I definitely am afraid of needles. It’s the only thing that actually scares me.

— Elizabeth Holmes *

ID-100435812 needles
Image courtesy of nikonlike at

Just call me pincushion.

Chemo #4 was yesterday and it took 1 hour, 3 nurses, 2 goes at submerging my arms in boiling hot water to make the veins pop out and 4 attempts in total to put the cannula in.

This is a record for me. I inherited the same quality veins as my father, but he would scoff at my record and call me a wuss. His record was seven attempts before the successful insertion of a cannula. I have told the nurses about this at the Zita Mary Clinic, and I may have made them nervous — even though they must insert hundreds of cannulas every week.

Needles don’t scare me; this is a good thing because I’ve had a fair few in the last three months. As a rough estimate my needle count looks like this:

     ♦ 13 cannula insertions (including the failed attempts)

     ♦ 8 needles in the stomach (to either promote white blood cell regeneration, or prevent DVT)

     ♦ 10 blood tests

     ♦ 5 or 6 other miscellaneous injections for different purposes.

I was given the option of learning how to inject myself with anti-nausea medication if needed; I declined. As I said, needles don’t scare me, but I do not wish to give them to myself … or to anyone else for that matter.

A couple of years ago my husband took our dog to what turned out to be a hippy vet. The  result of her investigations lead her to prescribe Lucy a series of anti-inflammatory injections. She then proceeded to show my husband how to give them. He wasn’t overly happy with the prospect, but it was a much cheaper option than taking her back to the vet every day.

This was not a fun task. I had to hold Lucy still while my husband administered the injection. Lucy squirmed constantly and demonstrated her cat-like tendencies by climbing up my shirt and over my shoulder. Eventually, every time I came outside she would run and hide. And I don’t know who the needle hurt more — Lucy, or my husband.

Trypanophobia is the fear of needles and injections. Apparently, about 20% of people who have this phobia (which is both a learned and an inherited condition) avoid medical treatment as a result. Nobody I have ever met enjoys getting a needle, but I know a fair few who break out in a cold sweat at the thought of it. I’m glad I’m not one of them.

What I do have though is an extreme aversion to taking tablets. I can do it, but it takes me forever. I have to psych myself up and then they take ages to go down.

When I was a kid I was prescribed a course of tablets for something; I can’t remember what, but I do remember these tablets seemed HUGE. They just wouldn’t go down, much to my mother’s frustration. After a few days I managed to convince her to leave the room when I was taking them, with a promise I would.

They were too big and floaty to go down the sink, so I ended up hiding them behind the fridge. I did get better without them.

Several months later Mum got Dad to pull the fridge out so she could clean behind it. There was a considerable amount of confusion about what these mould and fluff covered objects were. I have no idea if she ever realised (and to this day I’m too scared to ask).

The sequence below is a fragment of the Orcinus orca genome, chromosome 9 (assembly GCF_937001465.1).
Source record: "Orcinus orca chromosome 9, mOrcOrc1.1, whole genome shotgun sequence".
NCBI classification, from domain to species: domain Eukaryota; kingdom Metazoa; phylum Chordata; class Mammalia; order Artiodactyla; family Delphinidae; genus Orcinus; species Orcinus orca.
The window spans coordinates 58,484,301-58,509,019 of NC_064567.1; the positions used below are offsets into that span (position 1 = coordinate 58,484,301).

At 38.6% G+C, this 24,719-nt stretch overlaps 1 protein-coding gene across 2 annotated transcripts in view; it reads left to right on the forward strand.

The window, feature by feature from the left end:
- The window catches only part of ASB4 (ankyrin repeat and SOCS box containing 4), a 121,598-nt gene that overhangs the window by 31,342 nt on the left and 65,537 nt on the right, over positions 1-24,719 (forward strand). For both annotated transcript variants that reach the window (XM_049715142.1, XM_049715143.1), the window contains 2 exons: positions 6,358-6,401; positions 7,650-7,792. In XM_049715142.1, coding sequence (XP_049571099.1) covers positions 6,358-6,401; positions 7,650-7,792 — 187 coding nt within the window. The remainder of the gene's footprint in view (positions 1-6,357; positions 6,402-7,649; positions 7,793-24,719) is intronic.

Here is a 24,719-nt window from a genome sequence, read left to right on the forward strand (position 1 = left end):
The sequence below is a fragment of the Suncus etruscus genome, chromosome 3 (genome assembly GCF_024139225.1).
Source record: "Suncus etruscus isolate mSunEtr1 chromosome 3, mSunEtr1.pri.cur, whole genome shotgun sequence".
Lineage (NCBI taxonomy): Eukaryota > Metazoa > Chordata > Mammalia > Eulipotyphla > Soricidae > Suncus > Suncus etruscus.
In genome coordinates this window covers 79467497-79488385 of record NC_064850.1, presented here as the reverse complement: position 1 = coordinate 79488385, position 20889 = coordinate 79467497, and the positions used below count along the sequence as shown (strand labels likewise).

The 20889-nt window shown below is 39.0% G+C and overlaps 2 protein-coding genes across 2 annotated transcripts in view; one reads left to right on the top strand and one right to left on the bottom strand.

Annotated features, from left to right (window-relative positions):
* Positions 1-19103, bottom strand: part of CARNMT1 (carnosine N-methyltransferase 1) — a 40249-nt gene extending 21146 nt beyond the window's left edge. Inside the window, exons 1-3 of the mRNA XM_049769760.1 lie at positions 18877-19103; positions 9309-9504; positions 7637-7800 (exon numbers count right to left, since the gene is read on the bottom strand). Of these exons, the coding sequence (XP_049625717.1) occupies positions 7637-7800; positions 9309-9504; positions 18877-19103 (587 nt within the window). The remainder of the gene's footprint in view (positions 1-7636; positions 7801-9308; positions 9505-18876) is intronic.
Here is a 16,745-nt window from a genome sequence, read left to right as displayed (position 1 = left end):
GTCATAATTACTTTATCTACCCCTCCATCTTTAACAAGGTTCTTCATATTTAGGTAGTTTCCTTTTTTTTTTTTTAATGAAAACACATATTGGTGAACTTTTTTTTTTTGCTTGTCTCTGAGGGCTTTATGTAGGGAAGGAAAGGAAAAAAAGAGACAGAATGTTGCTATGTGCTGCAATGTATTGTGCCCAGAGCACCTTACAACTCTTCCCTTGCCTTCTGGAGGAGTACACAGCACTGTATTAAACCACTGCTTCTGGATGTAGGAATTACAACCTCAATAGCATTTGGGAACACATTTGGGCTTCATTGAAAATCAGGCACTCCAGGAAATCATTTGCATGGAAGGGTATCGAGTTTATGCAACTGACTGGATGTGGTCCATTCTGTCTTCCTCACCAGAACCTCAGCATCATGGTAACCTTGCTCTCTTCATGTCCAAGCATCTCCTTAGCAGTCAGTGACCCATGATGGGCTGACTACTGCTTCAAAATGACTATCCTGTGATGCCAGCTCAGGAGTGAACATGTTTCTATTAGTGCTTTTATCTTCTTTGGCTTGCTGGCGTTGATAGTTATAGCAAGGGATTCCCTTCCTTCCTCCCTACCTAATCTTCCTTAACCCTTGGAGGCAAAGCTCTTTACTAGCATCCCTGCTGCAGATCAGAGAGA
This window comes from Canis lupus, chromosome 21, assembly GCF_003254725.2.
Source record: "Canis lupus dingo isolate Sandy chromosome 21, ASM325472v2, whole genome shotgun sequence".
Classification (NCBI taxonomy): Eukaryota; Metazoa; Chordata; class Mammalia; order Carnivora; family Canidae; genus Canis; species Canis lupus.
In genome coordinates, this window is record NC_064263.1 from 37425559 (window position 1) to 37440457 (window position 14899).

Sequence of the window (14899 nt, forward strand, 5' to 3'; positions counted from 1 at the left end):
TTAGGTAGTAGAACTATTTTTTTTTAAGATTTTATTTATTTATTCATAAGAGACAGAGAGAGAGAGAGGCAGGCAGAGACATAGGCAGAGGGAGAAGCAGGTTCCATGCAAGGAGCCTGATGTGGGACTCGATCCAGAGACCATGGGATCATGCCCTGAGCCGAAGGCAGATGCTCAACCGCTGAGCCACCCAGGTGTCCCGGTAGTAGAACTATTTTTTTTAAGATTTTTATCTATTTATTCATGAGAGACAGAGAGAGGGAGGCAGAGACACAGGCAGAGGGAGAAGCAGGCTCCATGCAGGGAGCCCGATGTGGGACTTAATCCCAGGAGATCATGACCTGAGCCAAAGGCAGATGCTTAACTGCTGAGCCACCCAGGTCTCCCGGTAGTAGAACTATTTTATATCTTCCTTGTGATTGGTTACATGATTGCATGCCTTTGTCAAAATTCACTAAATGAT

These days, I no longer hide tablets behind the fridge, but I do whinge and grimace at the size of some of the medication I have to take. And I’m sure some of it scratches the sides of my throat as I struggle to dislodge it with buckets of water so it can continue on its way to do good.

I can handle a big chunky needle — I just don’t understand why some tablets need to be so damn big!

ID-10031507 tablets
I don’t understand why all tablets can’t be the size of the tiny yellow one. And why do they make them so pretty? (Image courtesy of nuchylee at

* Just an interesting fact about Elizabeth Holmes: she is the founder and CEO of Theranos, a privately-held blood test company. Fascinating! Blood tests require needles; Ms Holmes is scared of needles.

Or is it only me that finds this amusing? And somewhat ironic.


5 thoughts on “needles

  1. Injections!! Medication!! Tablets!!
    Pardon the pun ……. but what a pain!!!!
    The only fact that the above mentioned procedures have been tolerated by me in the past is that they help investigate and treat scientifically ailments in my body that influence the quality of my physical life.
    My opinion is ‘Why fight them?
    If they be the music of life, play on!!

    Liked by 1 person

  2. When Megan was 11 she broke her arm while we were on holiday in New Zealand. The only way we could get her to swallow the pain killers was to crush them up with honey. She now swallow tablets perfectly well but can’t stand the taste of honey.


      1. I’m afraid that there’s no good ‘sugar-coating the pill’, although it can be very tempting to get the patient to swallow the pill by whatever means we think appropriate.
        I rather like this Audrey Hepburn quote:
        Nothing is impossible,
        The word itself says
        ‘I’m possible.’


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